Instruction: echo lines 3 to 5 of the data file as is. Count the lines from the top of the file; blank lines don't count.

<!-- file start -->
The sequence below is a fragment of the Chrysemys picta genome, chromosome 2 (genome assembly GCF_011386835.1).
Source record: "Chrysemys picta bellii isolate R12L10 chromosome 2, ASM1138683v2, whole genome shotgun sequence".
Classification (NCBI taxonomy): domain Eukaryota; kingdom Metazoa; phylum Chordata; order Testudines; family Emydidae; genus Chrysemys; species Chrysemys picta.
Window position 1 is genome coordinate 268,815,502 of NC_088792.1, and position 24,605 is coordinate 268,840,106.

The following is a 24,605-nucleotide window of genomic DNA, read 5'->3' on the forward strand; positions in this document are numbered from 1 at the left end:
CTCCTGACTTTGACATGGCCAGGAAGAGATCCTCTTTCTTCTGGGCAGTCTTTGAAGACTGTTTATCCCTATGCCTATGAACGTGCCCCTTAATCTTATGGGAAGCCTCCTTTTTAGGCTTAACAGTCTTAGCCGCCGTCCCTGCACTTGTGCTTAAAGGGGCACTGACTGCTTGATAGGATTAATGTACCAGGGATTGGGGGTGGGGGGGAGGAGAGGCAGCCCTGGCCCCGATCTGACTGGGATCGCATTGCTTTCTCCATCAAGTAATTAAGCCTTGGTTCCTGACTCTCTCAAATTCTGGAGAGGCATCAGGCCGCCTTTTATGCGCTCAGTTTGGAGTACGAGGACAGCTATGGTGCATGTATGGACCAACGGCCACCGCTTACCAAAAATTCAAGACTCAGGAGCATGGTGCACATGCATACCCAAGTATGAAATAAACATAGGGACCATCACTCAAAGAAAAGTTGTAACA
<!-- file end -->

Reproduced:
Classification (NCBI taxonomy): domain Eukaryota; kingdom Metazoa; phylum Chordata; order Testudines; family Emydidae; genus Chrysemys; species Chrysemys picta.
Window position 1 is genome coordinate 268,815,502 of NC_088792.1, and position 24,605 is coordinate 268,840,106.

The following is a 24,605-nucleotide window of genomic DNA, read 5'->3' on the forward strand; positions in this document are numbered from 1 at the left end: